He wasn’t there. He wasn’t on the other side of the barn. He wasn’t in the green house nearby. He wasn’t on the far side of the pasture. He was just nowhere.
Thomas and I were yelling. He might have been hiding. He was probably hiding. He does that. But I was basically threatening his life if he didn’t come out, and he wasn’t coming out. And then Thomas started running around, and that started to scare me because I could tell that he was scared. I mean, it was 30 seconds. MAYBE a minute. How far could he have gone? Also, which direction did he possibly go?
But then again, 30 seconds is a long time. It’s a lifetime, really…
I didn’t think someone took him. We were right there. Who could have come and taken him? But I did start to think that something bad had happened. Isn’t it crazy how fast your mind can go from everything is fine to everything is terrible. But isn’t that how these tragedies happen? Everything is fine, and then a life is changed forever.
Was that us?
The two thoughts that kept circling through my brain were 1) He has been bitten by a snake and he’s unconscious. I don’t think snake bites, even poisonous ones, render you unconscious immediately, but this is a detail that the panicked mind of a mother can’t reason out. 2) He’s found a well or a sink hole that no one knew existed and he’s fallen in and we’ll never find him.
I thought that.
Can you imagine?
My heart dropped because as soon as I thought it, I kind of knew it was true. As much as it seemed unlikely, I figured why not? That could happen. And if it could happen, it could happen to me…
Readers, Merit is fine.
He had grabbed Tom’s phone, and because he knows he’s not supposed to have it, he ran back into the house and crawled into his bed to hide and play on it. He didn’t answer my calls in the house, because he thought he’d get in trouble.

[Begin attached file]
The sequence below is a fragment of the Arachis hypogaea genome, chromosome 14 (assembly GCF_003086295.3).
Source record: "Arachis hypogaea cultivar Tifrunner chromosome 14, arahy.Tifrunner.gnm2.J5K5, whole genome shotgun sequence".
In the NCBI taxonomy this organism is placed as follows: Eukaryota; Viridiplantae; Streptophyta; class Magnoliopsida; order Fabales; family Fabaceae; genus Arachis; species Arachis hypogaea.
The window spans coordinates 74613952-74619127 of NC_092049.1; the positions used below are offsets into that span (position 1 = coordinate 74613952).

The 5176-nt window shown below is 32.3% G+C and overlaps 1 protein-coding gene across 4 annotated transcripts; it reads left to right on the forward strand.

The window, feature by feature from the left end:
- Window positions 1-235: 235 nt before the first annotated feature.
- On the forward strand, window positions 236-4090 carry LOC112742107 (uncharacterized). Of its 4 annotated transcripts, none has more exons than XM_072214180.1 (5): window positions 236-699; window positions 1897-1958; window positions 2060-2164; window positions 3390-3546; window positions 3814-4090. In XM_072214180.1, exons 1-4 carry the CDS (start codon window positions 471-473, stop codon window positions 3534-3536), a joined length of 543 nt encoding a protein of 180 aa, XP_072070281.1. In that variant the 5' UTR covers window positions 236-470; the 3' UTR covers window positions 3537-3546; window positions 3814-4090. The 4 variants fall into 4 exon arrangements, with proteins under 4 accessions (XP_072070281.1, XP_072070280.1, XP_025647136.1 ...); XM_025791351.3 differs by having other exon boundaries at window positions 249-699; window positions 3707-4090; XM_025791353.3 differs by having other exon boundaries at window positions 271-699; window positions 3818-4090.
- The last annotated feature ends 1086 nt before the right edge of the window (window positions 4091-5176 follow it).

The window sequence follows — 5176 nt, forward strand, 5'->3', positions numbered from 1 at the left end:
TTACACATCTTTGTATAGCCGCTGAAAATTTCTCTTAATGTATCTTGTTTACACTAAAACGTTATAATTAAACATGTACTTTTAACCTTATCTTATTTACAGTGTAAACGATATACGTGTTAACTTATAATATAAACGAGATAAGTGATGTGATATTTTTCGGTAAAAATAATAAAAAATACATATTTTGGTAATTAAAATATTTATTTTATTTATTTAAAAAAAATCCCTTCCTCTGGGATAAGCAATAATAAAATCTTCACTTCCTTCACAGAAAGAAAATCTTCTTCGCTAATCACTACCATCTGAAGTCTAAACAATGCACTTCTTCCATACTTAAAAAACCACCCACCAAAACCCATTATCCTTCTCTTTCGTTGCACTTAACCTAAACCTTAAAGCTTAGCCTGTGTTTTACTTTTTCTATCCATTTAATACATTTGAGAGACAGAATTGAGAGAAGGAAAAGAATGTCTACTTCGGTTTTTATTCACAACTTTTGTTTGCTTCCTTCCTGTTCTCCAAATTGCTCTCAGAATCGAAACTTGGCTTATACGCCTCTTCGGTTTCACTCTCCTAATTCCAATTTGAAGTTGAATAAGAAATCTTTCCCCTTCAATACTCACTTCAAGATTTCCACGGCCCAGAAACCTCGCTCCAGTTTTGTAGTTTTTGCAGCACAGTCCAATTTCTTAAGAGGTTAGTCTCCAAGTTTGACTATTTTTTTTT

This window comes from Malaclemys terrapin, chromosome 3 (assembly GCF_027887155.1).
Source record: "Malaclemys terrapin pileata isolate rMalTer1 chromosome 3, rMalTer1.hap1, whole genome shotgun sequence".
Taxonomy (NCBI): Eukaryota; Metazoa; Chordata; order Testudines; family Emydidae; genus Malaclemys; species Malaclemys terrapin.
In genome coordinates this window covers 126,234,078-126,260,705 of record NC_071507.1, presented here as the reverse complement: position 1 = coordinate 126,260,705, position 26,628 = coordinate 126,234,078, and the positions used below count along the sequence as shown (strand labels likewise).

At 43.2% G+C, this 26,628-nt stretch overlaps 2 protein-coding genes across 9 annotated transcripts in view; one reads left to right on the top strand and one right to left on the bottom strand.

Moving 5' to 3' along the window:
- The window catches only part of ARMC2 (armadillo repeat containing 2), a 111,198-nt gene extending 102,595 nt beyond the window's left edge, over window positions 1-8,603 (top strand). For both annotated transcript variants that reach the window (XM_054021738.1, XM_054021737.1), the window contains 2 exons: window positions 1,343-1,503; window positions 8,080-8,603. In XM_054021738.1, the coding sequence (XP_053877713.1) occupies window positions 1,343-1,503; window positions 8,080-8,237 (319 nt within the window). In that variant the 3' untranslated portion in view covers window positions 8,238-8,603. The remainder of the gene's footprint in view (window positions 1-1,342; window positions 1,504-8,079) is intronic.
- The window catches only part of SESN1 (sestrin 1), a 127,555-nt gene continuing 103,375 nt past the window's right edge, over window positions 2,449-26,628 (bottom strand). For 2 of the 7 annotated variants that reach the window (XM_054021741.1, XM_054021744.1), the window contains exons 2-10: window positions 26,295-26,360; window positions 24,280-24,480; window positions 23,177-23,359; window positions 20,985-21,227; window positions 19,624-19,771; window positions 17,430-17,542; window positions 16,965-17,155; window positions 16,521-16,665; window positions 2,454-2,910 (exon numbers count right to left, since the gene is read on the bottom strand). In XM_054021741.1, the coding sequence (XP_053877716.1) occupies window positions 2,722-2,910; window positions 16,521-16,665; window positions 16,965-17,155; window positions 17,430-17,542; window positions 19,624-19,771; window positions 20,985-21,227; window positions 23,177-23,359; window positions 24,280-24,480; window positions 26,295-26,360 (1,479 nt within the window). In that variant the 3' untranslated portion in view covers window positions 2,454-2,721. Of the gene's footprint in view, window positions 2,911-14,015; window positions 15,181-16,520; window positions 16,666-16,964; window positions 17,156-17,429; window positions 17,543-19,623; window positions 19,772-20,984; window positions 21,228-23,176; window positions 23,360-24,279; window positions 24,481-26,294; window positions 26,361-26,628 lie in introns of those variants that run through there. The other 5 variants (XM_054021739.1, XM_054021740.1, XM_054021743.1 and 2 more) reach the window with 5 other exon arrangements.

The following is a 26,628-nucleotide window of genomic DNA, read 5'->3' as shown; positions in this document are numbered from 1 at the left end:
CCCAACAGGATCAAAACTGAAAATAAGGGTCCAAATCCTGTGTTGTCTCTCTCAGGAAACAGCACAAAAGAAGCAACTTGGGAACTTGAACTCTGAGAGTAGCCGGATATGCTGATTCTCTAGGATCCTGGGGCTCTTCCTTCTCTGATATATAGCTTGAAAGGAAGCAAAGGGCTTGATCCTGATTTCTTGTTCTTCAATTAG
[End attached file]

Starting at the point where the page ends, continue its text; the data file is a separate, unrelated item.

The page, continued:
He didn’t fall in a well.
And the brown recluses are not here to kill me.
Fear is a beast. It’s powerful. It’s fast. It grips you, and once it has you, it’s dang near impossible to get out or past it. You just can’t reason or think. It’s just too big.
Or is it?
You are bigger. He is bigger. Together, you’re the biggest.
Brene Brown- the leading expert in vulnerability and a dang cool chick- calls it foreboding joy.
“Our actual experiences of joy—those intense feelings of deep spiritual connection and pleasure—seize us in a very vulnerable way,” Brown writes. “When something good happens, our immediate thought is that we’d better not let ourselves truly feel it, because if we really love something we could lose it. So we shut down our ability to completely enjoy so that we can also shut down our capacity for feeling loss.”
Man, is this true! This has been me! It’s like I can’t truly settle into this blessing because something bad COULD happen!
Just when we were settling into our farm, and feeling at home, fear rears it’s ugly head AGAIN, and joy is taken. It’s as if the enemy can just sense us relaxing just a touch. Just when we’re starting to get used to something, or just when we’re- heaven forbid- feeling happy, the joy is robed by fear.
To protect us?
What kind of a life is that?
Anyway, I don’t mean to be off on such a tangent, I’m just fascinated with the way the brain works, how we respond as humans, how we immediately jump to the worst case. The perspective here can be discussed for hours.